During an Amazon tour, you will almost certainly come across Piranha. In fact, most cruises allow you to fish for piranha! They are freshwater fish that inhabits South American rivers, particularly in the Amazon Basin. Piranha normally measures from 5 to 10 inches in length and are commonly known for their voracious appetites and sharp, protruding teeth.
There are various myths about piranhas, such as how they can devour a human body or cattle in seconds. It is often thought that these menacing fish are attracted by blood, which excites them into a flesh-consuming frenzy. These myths refer specifically to Pygocentrus nattereri, otherwise known as the Red-Bellied Piranha.
Hollywood plays an important role in fomenting and reinforcing these myths with low-budget, inaccurate productions such as Piranha (1978) and Piranha II: The Spawning (1981); a 2010 remake titled Piranha 3D; and its 2012 sequel Piranha 3DD. While these quality films do provide hours of mind-numbing entertainment, they do not do the poor Amazonian fish justice!
Fortunately, these myths are quite far from the truth, and we can assure Amazon Riverboat travelers that they face no significant threat from this otherwise tiny fish.
Piranha has a reputation as ferocious predators that hunt their prey in schools. Recent research, however, which “started off with the premise that the school as a means of cooperative hunting”, discovered that they are timid fish that schooled for protection from their own predators, such as cormorants, caimans, and dolphins.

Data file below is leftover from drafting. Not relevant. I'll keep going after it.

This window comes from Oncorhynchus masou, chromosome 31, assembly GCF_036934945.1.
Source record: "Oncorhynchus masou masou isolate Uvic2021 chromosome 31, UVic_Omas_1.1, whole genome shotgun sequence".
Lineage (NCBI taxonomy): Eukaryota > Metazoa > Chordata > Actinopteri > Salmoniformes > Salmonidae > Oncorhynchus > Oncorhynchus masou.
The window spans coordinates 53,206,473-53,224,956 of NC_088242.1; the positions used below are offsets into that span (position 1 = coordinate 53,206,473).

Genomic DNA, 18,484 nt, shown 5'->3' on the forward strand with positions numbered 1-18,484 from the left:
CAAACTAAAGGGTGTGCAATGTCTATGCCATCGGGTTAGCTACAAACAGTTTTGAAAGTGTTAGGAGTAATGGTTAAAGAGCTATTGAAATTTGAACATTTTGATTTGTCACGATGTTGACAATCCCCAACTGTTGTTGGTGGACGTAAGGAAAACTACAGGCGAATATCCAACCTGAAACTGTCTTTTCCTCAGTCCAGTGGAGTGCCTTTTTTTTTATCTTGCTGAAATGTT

In fact, not all piranhas are meat-eaters. For example, the Tometes camunani species that inhabit the rocky rapids of the Brazilian Amazon is strictly vegetarian, dining almost entirely on delicious aquatic herbs.
Piranhas are “basically like regular fish with large teeth”. Of course, there have been instances where people have been bitten by Piranha, but these appear more times than not to be cases of mistaken identity or mishandling by fishermen.
The truth is, most Piranhas have more to fear from humans than we do from them. Piranhas have been harvested for centuries in the Amazon, both as a food source for subsistence fishermen and to produce tools from their exaggerated teeth. In recent decades, Piranhas have also appeared in the commercial pet trade as aquarium specimens.
Piranhas are important ecological components of their native environments. Although largely restricted to lowland drainages, these fish are widespread and inhabit diverse habitats within bothlotic and lentic environments. Some piranha species are abundant locally, and multiple species often occur together.
As both predators and scavengers, piranhas influence the local distribution and composition of fish assemblages. Certain piranha species consume large quantities of seeds, but normally chew and entirely devour all seeds eaten and consequently do not function as dispersers.
So, Rainforest Cruises would conclude that while it is possible to be bitten by a Piranha if you stick your finger in its mouth, or swim in a heavily chummed area, the likelihood of you being eaten alive while taking a dip in an Amazon tributary is extremely slim. The Amazon is home to an array of wonderful animals, all carefully adapted to their environments. While the jungle does harbor a few considerable dangers, the myth of the human-eating Piranha is undoubtedly overdone.
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